When the batteries have been chosen, they must be placed somewhere on the boat to afford secure installation, adequate access, with much consideration given to the weight distribution aboard. The wiring of the batteries is critical: an expert system designer will allow for direct runs of very large, high-quality cable with accessible, secure, corrosion-proof and physically protected connections. This designer must have a deep knowledge of overcurrent protection and charging requirements and use the simplest devices to allow for proper protection and control.
Once the batteries are installed, get some solar panels. For an off-shore cruising boat, I would recommend simplicity and structural integrity in lieu of maximum daily output—no tracking, although there is a new tracking mount being advertised that seems well thought out. It would increase the output of a smaller panel by allowing you to turn it to face the sun.
Solar technology is growing very fast, so updated information will lead to superior decisions. Second-generation, "thin-film" production techniques have reduced manufacturing cost and recent advances, heralding the third-generation products, have greatly increased efficiency. Light-weight, flexible panels have been used in interesting locations where rigid units wouldn't work.
A wind generator combined with the solar panels can make a boat completely self-sufficient. Choosing a wind turbine you will be happy living with is a bit tricky and making recommendations here is quite difficult. Sales information presented by manufacturers always seem to paint a rosy picture, when in fact, reality is more complicated.
A small, lightweight, low-cost unit may have high-tech features and claim to be the source of tremendous energy; but remember—the electrical energy from the turbine is derived from its interaction with the wind. Thin, short blades simply cannot extract as much power as longer blades with more surface area. Larger blades require a beefier unit to support more weight and torque, and will generally rotate slower requiring a more massive electrical generator.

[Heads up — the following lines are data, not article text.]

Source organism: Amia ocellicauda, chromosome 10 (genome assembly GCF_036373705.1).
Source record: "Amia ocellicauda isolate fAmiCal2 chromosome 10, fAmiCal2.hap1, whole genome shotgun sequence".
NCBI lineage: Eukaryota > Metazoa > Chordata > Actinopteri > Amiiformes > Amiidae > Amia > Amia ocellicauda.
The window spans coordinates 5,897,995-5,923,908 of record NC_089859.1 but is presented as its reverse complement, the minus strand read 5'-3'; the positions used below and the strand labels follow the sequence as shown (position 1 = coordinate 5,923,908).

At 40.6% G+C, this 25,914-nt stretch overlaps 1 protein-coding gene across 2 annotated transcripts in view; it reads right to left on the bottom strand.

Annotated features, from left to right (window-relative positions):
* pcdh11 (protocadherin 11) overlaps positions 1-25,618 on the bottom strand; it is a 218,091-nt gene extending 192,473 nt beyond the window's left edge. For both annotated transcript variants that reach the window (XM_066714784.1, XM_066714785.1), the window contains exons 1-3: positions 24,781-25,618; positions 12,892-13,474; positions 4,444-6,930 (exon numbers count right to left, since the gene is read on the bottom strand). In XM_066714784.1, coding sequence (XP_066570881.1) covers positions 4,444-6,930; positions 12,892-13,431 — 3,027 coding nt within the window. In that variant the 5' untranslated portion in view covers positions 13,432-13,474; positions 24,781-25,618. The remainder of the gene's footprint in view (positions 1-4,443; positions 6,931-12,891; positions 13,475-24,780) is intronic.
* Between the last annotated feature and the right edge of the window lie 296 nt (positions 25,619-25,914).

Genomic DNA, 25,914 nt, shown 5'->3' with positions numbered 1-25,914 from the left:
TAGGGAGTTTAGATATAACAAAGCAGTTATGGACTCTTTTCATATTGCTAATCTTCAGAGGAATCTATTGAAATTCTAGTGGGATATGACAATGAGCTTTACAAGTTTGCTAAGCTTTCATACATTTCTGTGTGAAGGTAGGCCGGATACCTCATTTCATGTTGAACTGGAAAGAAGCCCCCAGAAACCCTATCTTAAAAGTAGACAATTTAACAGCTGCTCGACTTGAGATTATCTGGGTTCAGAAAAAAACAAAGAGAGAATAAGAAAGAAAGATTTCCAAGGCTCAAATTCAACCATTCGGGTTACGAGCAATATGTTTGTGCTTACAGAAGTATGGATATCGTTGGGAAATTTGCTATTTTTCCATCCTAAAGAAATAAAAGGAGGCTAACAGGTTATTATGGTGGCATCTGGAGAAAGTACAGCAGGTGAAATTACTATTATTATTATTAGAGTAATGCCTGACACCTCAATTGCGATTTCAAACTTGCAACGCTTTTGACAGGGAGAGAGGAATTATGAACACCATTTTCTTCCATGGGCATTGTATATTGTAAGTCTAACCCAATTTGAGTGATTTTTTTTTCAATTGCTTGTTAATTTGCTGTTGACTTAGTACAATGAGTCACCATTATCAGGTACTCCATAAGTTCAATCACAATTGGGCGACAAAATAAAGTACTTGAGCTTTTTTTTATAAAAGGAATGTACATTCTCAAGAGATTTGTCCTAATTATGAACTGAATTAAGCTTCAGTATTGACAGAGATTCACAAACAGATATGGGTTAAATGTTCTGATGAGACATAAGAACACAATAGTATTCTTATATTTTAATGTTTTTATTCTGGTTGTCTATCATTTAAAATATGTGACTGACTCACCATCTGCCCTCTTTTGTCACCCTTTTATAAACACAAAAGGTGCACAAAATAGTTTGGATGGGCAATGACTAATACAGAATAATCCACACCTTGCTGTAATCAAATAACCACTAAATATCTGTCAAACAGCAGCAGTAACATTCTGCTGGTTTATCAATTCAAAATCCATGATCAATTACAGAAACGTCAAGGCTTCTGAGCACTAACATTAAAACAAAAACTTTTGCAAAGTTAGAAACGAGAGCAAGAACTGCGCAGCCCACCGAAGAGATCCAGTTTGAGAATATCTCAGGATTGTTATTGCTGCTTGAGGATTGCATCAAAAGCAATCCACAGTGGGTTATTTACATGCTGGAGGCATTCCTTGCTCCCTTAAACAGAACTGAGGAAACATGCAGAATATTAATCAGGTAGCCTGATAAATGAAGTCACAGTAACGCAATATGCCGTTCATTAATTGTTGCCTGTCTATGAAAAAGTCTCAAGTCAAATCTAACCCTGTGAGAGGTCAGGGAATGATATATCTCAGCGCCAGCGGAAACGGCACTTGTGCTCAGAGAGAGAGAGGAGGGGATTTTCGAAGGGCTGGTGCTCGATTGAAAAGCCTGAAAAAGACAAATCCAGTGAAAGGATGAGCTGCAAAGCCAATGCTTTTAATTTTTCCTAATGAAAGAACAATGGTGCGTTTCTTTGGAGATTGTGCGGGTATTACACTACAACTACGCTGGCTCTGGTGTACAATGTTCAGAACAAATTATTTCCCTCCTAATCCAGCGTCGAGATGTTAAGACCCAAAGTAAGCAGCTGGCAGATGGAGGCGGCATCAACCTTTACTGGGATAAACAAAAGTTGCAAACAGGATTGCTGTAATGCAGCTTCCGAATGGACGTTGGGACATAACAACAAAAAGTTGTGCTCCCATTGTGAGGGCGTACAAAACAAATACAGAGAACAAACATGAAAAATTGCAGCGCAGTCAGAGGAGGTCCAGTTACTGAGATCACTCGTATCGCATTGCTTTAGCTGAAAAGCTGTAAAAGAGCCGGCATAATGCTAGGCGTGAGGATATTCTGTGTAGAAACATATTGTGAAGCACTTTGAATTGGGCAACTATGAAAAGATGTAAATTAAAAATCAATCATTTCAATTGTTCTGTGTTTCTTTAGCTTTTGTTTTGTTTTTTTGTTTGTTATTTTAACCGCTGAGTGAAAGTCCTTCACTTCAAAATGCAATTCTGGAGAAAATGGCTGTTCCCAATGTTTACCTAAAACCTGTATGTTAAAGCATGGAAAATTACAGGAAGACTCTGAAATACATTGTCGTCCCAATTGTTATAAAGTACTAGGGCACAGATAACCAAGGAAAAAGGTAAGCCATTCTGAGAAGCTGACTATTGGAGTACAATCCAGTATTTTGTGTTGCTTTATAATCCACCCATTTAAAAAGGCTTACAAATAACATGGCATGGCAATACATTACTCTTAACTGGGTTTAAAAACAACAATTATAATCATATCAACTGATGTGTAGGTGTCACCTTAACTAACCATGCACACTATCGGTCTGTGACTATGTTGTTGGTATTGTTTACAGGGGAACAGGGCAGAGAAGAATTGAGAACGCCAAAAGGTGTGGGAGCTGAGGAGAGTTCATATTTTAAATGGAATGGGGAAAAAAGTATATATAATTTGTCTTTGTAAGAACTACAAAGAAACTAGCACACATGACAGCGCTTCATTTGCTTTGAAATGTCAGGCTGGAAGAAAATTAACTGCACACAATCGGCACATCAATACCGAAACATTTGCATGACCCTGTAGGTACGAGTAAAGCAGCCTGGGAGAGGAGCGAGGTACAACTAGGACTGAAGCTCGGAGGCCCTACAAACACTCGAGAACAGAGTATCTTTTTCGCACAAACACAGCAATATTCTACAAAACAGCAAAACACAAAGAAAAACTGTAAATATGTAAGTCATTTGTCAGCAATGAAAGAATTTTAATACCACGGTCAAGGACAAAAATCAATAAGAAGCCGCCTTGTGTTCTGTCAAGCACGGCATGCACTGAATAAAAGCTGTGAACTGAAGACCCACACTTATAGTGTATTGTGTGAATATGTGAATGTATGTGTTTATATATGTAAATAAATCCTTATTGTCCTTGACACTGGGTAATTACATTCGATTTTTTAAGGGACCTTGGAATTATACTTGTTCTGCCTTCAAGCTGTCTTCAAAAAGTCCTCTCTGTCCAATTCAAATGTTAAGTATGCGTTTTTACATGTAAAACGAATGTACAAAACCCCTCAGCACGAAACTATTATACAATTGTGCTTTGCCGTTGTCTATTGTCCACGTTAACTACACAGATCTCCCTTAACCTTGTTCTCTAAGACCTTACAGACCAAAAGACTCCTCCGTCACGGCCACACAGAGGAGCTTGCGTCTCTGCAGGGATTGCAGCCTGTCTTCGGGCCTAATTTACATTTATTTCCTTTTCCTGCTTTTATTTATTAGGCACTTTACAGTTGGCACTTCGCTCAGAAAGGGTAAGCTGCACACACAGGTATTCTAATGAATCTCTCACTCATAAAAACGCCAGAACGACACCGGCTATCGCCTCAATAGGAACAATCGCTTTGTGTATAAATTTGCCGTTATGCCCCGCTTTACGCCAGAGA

So the slower-turning large unit can ultimately out-perform a high-r.p.m. small unit, but costs more, requires more careful installation, and needs a higher minimum wind to attain a decent output. Even though the smaller unit may begin to generate in lower wind, its electrical output may be paltry and anemic at any wind speed. Also, higher rotational speed will always produce more noise and most small units are intolerable to turbineless neighbors. Increasing the number of blades may change the pitch and level of noise, but cannot overcome the high-r.p.m. noise, and does not seem to noticeably increase electricity production.
Bottom line for wind generators: YOU must research, observe, compare and decide which compromise is right for your vessel.
Solar panels can easily provide enough power for daily needs—refrigeration, navigation lights, interior lights and instruments.
The wind generator increases the level of lifestyle to include microwaving, vacuuming, other inverter-based appliances, and loud music.
But it is all made possible by having of a lot of amp-hours of dependable, well-installed batteries.